Just a short post to draw this to people's attention -
The Privileges and Procedures Committee commissioned Professor Iain McLean (University of Oxford) and Professor Ron Johnston (University of Bristol) to examine all of the current reform propositions due for debate in two weeks and work out how effectively each of them addresses the problem of over/ under-representation of voters across the island.
Unfortunately they have used a different method of working out the deviation rates than has been used by Dr Alan Renwick before, so it's not easy to compare them to the charts and graphs I had been using before. Though this is understandable because it's very difficult to come up with a formula that works for all systems given how some of the proposed districts vary in their nature (i.e. some based on single Parishes, super-constituencies, part of this Parish mixed with part of that Parish etc).
But regardless, it makes for interesting reading and the conclusions are incredibly obvious.
On all of the criteria that they use to measure the proposed systems, Deputy Southern's proposition to adopt the Clothier reforms ranks number 1.
Coming in 2nd place is PPC's proposed interim reforms (which will precede a referendum on the Clothier reforms). That's those reforms that the (thankfully) departing editor of our esteemed JEP told you were "an insult to islanders intelligence". I think I'll go with the professors on this one.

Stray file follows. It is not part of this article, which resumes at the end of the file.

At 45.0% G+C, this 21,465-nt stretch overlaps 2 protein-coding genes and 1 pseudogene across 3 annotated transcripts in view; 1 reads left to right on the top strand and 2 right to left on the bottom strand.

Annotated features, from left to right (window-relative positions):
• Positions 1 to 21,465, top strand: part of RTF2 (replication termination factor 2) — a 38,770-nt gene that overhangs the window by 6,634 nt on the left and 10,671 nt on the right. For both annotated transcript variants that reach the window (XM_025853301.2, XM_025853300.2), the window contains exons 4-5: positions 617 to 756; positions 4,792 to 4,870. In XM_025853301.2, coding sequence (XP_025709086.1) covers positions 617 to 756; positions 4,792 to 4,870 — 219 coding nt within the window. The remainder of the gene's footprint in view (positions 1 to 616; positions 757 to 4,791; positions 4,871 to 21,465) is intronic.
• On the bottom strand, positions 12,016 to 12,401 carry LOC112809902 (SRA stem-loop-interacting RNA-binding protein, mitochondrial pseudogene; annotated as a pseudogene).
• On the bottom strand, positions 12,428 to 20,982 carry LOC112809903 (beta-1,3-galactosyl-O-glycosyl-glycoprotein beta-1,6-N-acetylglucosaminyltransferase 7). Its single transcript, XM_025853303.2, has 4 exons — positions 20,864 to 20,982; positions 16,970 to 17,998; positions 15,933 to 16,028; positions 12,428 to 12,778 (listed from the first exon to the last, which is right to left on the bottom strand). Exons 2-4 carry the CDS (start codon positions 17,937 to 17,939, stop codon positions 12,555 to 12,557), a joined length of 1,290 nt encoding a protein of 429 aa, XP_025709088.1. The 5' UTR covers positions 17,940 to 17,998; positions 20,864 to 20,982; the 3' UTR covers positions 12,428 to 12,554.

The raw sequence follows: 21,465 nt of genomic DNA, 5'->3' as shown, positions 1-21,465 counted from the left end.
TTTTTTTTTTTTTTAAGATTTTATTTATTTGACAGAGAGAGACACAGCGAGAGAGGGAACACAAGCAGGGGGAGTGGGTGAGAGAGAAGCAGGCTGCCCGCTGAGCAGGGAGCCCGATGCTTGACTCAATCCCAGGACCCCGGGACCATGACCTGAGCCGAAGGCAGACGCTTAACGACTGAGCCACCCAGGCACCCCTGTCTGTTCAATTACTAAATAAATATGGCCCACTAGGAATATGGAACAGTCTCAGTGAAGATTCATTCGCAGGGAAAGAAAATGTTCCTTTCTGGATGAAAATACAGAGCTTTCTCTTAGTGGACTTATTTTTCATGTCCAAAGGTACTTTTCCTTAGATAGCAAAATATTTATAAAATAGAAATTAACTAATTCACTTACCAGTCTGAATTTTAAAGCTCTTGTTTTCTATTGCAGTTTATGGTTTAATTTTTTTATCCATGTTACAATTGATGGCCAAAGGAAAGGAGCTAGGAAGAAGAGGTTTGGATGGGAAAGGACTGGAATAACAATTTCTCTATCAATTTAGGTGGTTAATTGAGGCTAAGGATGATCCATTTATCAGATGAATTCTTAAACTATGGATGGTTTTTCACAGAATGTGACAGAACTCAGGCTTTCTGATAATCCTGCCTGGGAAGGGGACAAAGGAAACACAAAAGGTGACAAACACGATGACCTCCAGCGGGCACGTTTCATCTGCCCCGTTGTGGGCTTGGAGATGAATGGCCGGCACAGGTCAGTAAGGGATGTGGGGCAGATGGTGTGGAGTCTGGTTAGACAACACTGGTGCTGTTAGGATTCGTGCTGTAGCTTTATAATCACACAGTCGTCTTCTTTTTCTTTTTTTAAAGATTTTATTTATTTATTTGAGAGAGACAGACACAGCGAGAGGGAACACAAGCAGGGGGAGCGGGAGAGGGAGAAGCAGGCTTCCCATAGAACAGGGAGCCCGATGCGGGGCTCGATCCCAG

So it's incredibly clear how the States should vote in two weeks. They should vote to adopt Deputy Southern's proposal, and if they can't bring themselves to do that, they should vote for PPC's interim reforms and proposal for a referendum on the Clothier reforms. Anything less than that will be an insult to islanders who deserve a proper democracy.
But of course, we know what will happen. It will be turkeys and Christmas as usual (none more so than the Constable of St Mary who really has gone to some extreme lengths to keep her safe seat in the States with her.... ummm.... imaginative proposal).
It is quite apt that these reforms will begin to be debated on the 5th of November. If anyone is free to help me load the gunpowder into the States basement, please let me know!
But on a more serious note, since the debates are unlikely to lead to any change, the planning for the next elections needs to begin now.
Once I have a venue confirmed, I will post details about a meeting in a couple of weeks for people to discuss that very matter.